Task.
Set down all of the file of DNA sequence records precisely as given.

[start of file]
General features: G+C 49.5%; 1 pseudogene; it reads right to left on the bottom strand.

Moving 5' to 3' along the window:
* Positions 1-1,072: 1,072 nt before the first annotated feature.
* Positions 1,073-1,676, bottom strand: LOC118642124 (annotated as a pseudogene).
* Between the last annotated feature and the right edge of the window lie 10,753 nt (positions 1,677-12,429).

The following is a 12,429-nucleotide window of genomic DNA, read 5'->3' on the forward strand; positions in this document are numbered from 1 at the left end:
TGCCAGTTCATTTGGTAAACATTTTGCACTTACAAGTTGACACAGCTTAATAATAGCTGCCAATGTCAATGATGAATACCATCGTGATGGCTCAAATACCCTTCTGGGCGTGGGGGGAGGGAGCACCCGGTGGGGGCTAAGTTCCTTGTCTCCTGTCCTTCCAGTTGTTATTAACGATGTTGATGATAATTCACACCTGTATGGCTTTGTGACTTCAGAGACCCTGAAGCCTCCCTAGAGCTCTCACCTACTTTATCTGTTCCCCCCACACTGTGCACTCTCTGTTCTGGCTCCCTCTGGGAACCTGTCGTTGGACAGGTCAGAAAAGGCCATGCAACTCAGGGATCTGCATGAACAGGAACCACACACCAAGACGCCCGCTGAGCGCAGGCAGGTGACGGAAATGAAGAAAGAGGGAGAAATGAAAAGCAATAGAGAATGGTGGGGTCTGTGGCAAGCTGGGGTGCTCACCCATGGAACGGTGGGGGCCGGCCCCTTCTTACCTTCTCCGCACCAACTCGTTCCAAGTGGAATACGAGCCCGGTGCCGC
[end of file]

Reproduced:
General features: G+C 49.5%; 1 pseudogene; it reads right to left on the bottom strand.

Moving 5' to 3' along the window:
* Positions 1-1,072: 1,072 nt before the first annotated feature.
* Positions 1,073-1,676, bottom strand: LOC118642124 (annotated as a pseudogene).
* Between the last annotated feature and the right edge of the window lie 10,753 nt (positions 1,677-12,429).

The following is a 12,429-nucleotide window of genomic DNA, read 5'->3' on the forward strand; positions in this document are numbered from 1 at the left end:
TGCCAGTTCATTTGGTAAACATTTTGCACTTACAAGTTGACACAGCTTAATAATAGCTGCCAATGTCAATGATGAATACCATCGTGATGGCTCAAATACCCTTCTGGGCGTGGGGGGAGGGAGCACCCGGTGGGGGCTAAGTTCCTTGTCTCCTGTCCTTCCAGTTGTTATTAACGATGTTGATGATAATTCACACCTGTATGGCTTTGTGACTTCAGAGACCCTGAAGCCTCCCTAGAGCTCTCACCTACTTTATCTGTTCCCCCCACACTGTGCACTCTCTGTTCTGGCTCCCTCTGGGAACCTGTCGTTGGACAGGTCAGAAAAGGCCATGCAACTCAGGGATCTGCATGAACAGGAACCACACACCAAGACGCCCGCTGAGCGCAGGCAGGTGACGGAAATGAAGAAAGAGGGAGAAATGAAAAGCAATAGAGAATGGTGGGGTCTGTGGCAAGCTGGGGTGCTCACCCATGGAACGGTGGGGGCCGGCCCCTTCTTACCTTCTCCGCACCAACTCGTTCCAAGTGGAATACGAGCCCGGTGCCGC